The commission’s arrival comes at a time when the 100% restriction against foreign ownership of local insurers has been relaxed to 75% and new foreign insurers are finally being permitted to set up in the UAE – although this has only resulted in two new entrants to date.

Qatar is another territory that has made great strides in reforming a previously wholly undeveloped financial services industry, with the introduction of the Qatar Financial Centre. Based on the familiar UK Financial Sevices Authority model, and also exempt from the majority of local Qatari commercial legislation, the QFC also boasts its own world-class regulator (QFCRA), courts and tribunal. They are staffed by recent appointees of the highest calibre, such as Lord Woolf and William Blair QC.

The QFC’s mandate is primarily to build Qatar’s own fledgling financial services sector, and to offer a regional hub to insurers for their GCC operations. It has attracted a number of new entrants, which include Axa, AIG and Marsh. The latest arrivals have nearly doubled the number of insurers, and look set to develop what has previously been a virtually non-existent local brokers’ market. There are indications that all financial services will migrate to the QFC in due course, thus expanding its role as a regulator for the country.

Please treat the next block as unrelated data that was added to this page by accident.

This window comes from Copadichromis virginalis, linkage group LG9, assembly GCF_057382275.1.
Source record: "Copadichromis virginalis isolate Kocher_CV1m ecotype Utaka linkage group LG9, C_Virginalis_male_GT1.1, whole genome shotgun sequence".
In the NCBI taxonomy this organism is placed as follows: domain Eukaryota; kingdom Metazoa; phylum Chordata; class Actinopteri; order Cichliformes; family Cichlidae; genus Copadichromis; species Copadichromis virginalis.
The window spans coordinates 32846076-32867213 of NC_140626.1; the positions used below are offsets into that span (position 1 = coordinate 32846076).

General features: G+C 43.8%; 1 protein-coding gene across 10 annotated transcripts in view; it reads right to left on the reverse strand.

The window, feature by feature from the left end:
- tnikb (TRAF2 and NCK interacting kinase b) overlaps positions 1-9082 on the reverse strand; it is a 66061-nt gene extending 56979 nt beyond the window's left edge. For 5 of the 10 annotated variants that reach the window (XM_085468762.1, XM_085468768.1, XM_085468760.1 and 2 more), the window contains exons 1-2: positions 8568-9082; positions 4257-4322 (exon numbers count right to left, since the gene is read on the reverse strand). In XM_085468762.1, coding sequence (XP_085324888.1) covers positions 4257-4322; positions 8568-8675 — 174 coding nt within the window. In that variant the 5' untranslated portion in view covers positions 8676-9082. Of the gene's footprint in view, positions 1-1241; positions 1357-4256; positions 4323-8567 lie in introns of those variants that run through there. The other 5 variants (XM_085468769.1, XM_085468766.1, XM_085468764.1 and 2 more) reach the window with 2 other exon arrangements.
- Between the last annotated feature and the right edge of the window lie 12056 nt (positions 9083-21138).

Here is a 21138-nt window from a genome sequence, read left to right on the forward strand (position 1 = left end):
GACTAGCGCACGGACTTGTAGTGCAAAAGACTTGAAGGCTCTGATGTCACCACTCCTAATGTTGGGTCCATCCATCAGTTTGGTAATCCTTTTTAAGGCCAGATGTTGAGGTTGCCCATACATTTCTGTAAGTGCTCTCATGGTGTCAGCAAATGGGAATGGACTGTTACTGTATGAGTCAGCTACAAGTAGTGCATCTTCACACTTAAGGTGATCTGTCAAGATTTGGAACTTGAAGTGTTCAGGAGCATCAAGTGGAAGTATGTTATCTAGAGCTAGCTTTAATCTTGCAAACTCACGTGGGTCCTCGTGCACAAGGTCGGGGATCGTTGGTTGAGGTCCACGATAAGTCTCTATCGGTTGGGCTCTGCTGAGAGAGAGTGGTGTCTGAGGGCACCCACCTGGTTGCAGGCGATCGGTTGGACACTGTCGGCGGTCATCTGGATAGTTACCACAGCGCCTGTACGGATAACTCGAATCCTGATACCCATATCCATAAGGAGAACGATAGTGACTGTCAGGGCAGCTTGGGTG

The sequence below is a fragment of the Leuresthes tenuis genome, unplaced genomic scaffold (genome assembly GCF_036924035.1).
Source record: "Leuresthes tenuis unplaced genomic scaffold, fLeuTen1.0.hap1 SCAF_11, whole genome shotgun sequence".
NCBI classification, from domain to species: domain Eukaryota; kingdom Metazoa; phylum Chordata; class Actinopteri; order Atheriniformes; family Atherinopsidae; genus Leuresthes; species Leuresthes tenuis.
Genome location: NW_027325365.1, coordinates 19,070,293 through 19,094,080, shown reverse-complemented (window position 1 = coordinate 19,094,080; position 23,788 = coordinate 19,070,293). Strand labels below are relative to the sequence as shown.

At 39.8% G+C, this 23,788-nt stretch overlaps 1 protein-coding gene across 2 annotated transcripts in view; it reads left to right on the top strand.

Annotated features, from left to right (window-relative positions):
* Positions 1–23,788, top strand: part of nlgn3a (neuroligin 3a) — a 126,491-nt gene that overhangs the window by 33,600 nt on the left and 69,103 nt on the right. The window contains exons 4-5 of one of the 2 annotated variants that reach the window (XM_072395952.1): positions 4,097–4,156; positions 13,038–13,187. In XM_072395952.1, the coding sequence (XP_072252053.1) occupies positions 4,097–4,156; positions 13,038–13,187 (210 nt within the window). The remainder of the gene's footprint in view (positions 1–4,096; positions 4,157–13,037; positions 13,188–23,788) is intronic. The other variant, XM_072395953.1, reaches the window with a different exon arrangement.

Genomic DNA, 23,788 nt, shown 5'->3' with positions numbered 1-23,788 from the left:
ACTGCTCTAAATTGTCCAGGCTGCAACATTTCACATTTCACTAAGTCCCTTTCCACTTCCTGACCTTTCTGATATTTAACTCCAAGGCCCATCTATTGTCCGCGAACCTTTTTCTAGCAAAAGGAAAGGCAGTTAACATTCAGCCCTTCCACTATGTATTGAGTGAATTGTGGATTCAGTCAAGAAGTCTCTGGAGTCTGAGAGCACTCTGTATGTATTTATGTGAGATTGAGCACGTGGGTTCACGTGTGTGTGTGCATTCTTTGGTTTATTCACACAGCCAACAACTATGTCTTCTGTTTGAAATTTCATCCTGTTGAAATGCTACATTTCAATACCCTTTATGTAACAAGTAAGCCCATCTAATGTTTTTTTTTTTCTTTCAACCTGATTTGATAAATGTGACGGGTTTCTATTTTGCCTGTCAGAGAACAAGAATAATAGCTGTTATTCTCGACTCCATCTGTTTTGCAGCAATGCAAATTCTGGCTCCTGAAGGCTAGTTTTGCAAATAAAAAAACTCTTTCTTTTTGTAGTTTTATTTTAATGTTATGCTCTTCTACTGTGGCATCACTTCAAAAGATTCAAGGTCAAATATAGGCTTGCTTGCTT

Looking ahead

Few would disagree that regulation of the insurance industry across the GCC needed to be considerably revamped and overhauled. The advent of sophisticated new financial centres promises to prove a catalyst across the industry in the region, providing effective regulation of the industry as the norm rather than the exception.

Progress will not only hinge on local regulators. Self-regulation, industry codes of conduct and other initiatives will all need to play their part. In order to increase stakeholder participation, GCC regulators will need to ensure consultation and dialogue within the industry and service sectors is made a priority.

Finally, recent reforms to the insurance industry must be seen against the backdrop of an overhaul and upgrading of reforms in other areas, including the legal framework for dispute resolution, local company laws and the introduction of effective corporate governance codes and standards. Can regulation of the insurance sector keep pace with the scale and speed of other developments in the region? This remains to be seen, but the current signs are encouraging.

Wayne Jones is a partner of Clyde & Co.